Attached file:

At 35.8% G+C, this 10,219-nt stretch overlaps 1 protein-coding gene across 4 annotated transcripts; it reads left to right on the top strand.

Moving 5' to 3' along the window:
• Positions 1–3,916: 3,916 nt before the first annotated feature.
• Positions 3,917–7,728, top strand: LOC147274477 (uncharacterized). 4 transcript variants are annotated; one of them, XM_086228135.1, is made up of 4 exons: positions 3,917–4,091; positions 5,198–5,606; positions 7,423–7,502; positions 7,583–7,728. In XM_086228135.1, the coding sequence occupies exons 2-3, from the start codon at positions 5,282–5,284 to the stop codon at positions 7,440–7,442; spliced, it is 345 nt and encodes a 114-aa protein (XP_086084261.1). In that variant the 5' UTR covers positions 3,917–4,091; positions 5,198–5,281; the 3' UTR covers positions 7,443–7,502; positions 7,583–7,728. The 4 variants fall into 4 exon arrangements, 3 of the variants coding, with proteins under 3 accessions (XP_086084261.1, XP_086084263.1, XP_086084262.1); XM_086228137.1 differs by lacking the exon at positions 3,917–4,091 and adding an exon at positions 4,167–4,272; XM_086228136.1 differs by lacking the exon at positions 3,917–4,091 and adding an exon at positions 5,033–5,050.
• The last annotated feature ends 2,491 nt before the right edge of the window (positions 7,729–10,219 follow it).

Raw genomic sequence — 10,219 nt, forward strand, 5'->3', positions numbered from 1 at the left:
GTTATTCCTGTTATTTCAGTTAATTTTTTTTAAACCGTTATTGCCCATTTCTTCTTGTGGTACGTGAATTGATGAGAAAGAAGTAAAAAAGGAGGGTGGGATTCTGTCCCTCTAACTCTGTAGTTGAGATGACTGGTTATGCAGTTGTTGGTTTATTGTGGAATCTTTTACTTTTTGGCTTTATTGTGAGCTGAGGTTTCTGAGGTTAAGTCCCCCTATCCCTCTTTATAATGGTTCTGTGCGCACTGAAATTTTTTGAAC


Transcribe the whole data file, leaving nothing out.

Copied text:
At 35.8% G+C, this 10,219-nt stretch overlaps 1 protein-coding gene across 4 annotated transcripts; it reads left to right on the top strand.

Moving 5' to 3' along the window:
• Positions 1–3,916: 3,916 nt before the first annotated feature.
• Positions 3,917–7,728, top strand: LOC147274477 (uncharacterized). 4 transcript variants are annotated; one of them, XM_086228135.1, is made up of 4 exons: positions 3,917–4,091; positions 5,198–5,606; positions 7,423–7,502; positions 7,583–7,728. In XM_086228135.1, the coding sequence occupies exons 2-3, from the start codon at positions 5,282–5,284 to the stop codon at positions 7,440–7,442; spliced, it is 345 nt and encodes a 114-aa protein (XP_086084261.1). In that variant the 5' UTR covers positions 3,917–4,091; positions 5,198–5,281; the 3' UTR covers positions 7,443–7,502; positions 7,583–7,728. The 4 variants fall into 4 exon arrangements, 3 of the variants coding, with proteins under 3 accessions (XP_086084261.1, XP_086084263.1, XP_086084262.1); XM_086228137.1 differs by lacking the exon at positions 3,917–4,091 and adding an exon at positions 4,167–4,272; XM_086228136.1 differs by lacking the exon at positions 3,917–4,091 and adding an exon at positions 5,033–5,050.
• The last annotated feature ends 2,491 nt before the right edge of the window (positions 7,729–10,219 follow it).

Raw genomic sequence — 10,219 nt, forward strand, 5'->3', positions numbered from 1 at the left:
GTTATTCCTGTTATTTCAGTTAATTTTTTTTAAACCGTTATTGCCCATTTCTTCTTGTGGTACGTGAATTGATGAGAAAGAAGTAAAAAAGGAGGGTGGGATTCTGTCCCTCTAACTCTGTAGTTGAGATGACTGGTTATGCAGTTGTTGGTTTATTGTGGAATCTTTTACTTTTTGGCTTTATTGTGAGCTGAGGTTTCTGAGGTTAAGTCCCCCTATCCCTCTTTATAATGGTTCTGTGCGCACTGAAATTTTTTGAAC